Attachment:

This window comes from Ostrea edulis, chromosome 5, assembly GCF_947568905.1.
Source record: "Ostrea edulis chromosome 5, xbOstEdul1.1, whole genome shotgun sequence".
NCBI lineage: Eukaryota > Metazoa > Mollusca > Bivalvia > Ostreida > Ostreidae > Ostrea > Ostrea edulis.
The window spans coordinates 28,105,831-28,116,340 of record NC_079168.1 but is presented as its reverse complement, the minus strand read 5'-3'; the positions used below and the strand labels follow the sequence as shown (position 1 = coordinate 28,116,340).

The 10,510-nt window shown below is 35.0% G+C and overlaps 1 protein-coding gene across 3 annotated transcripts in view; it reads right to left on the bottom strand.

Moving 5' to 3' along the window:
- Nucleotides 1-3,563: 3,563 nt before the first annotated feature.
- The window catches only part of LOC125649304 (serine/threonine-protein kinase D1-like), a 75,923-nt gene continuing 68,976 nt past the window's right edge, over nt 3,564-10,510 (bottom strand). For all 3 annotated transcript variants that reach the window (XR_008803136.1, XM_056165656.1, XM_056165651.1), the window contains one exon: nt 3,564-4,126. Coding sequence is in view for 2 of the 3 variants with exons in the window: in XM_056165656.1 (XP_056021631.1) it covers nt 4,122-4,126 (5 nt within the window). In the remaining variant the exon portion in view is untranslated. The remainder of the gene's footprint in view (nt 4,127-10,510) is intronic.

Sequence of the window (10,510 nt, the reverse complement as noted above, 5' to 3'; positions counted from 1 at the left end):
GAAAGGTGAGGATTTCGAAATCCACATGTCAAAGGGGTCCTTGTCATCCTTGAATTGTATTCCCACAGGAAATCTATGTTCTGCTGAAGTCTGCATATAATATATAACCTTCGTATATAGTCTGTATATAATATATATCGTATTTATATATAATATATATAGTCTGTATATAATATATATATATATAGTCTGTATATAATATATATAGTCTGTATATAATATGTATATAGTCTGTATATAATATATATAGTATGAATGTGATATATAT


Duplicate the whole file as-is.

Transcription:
This window comes from Ostrea edulis, chromosome 5, assembly GCF_947568905.1.
Source record: "Ostrea edulis chromosome 5, xbOstEdul1.1, whole genome shotgun sequence".
NCBI lineage: Eukaryota > Metazoa > Mollusca > Bivalvia > Ostreida > Ostreidae > Ostrea > Ostrea edulis.
The window spans coordinates 28,105,831-28,116,340 of record NC_079168.1 but is presented as its reverse complement, the minus strand read 5'-3'; the positions used below and the strand labels follow the sequence as shown (position 1 = coordinate 28,116,340).

The 10,510-nt window shown below is 35.0% G+C and overlaps 1 protein-coding gene across 3 annotated transcripts in view; it reads right to left on the bottom strand.

Moving 5' to 3' along the window:
- Nucleotides 1-3,563: 3,563 nt before the first annotated feature.
- The window catches only part of LOC125649304 (serine/threonine-protein kinase D1-like), a 75,923-nt gene continuing 68,976 nt past the window's right edge, over nt 3,564-10,510 (bottom strand). For all 3 annotated transcript variants that reach the window (XR_008803136.1, XM_056165656.1, XM_056165651.1), the window contains one exon: nt 3,564-4,126. Coding sequence is in view for 2 of the 3 variants with exons in the window: in XM_056165656.1 (XP_056021631.1) it covers nt 4,122-4,126 (5 nt within the window). In the remaining variant the exon portion in view is untranslated. The remainder of the gene's footprint in view (nt 4,127-10,510) is intronic.

Sequence of the window (10,510 nt, the reverse complement as noted above, 5' to 3'; positions counted from 1 at the left end):
GAAAGGTGAGGATTTCGAAATCCACATGTCAAAGGGGTCCTTGTCATCCTTGAATTGTATTCCCACAGGAAATCTATGTTCTGCTGAAGTCTGCATATAATATATAACCTTCGTATATAGTCTGTATATAATATATATCGTATTTATATATAATATATATAGTCTGTATATAATATATATATATATAGTCTGTATATAATATATATAGTCTGTATATAATATGTATATAGTCTGTATATAATATATATAGTATGAATGTGATATATAT